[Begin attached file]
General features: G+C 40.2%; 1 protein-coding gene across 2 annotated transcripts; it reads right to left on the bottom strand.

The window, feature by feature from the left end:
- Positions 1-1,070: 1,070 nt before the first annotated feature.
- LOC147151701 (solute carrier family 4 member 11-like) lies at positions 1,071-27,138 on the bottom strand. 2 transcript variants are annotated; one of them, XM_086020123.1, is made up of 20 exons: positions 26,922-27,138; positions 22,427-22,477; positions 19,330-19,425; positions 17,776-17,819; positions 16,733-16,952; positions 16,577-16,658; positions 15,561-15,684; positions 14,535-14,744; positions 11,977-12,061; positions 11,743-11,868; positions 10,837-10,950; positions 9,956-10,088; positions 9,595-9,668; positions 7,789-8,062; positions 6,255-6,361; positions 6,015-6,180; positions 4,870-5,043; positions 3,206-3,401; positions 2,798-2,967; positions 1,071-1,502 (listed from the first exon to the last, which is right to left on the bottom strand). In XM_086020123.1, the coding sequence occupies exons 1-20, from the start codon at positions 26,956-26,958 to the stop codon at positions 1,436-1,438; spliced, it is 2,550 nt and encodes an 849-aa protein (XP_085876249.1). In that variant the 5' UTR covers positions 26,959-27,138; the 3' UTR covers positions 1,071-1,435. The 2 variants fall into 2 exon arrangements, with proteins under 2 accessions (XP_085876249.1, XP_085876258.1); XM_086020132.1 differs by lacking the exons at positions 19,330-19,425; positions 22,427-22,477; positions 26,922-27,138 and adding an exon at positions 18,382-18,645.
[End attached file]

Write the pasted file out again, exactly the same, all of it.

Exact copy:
General features: G+C 40.2%; 1 protein-coding gene across 2 annotated transcripts; it reads right to left on the bottom strand.

The window, feature by feature from the left end:
- Positions 1-1,070: 1,070 nt before the first annotated feature.
- LOC147151701 (solute carrier family 4 member 11-like) lies at positions 1,071-27,138 on the bottom strand. 2 transcript variants are annotated; one of them, XM_086020123.1, is made up of 20 exons: positions 26,922-27,138; positions 22,427-22,477; positions 19,330-19,425; positions 17,776-17,819; positions 16,733-16,952; positions 16,577-16,658; positions 15,561-15,684; positions 14,535-14,744; positions 11,977-12,061; positions 11,743-11,868; positions 10,837-10,950; positions 9,956-10,088; positions 9,595-9,668; positions 7,789-8,062; positions 6,255-6,361; positions 6,015-6,180; positions 4,870-5,043; positions 3,206-3,401; positions 2,798-2,967; positions 1,071-1,502 (listed from the first exon to the last, which is right to left on the bottom strand). In XM_086020123.1, the coding sequence occupies exons 1-20, from the start codon at positions 26,956-26,958 to the stop codon at positions 1,436-1,438; spliced, it is 2,550 nt and encodes an 849-aa protein (XP_085876249.1). In that variant the 5' UTR covers positions 26,959-27,138; the 3' UTR covers positions 1,071-1,435. The 2 variants fall into 2 exon arrangements, with proteins under 2 accessions (XP_085876249.1, XP_085876258.1); XM_086020132.1 differs by lacking the exons at positions 19,330-19,425; positions 22,427-22,477; positions 26,922-27,138 and adding an exon at positions 18,382-18,645.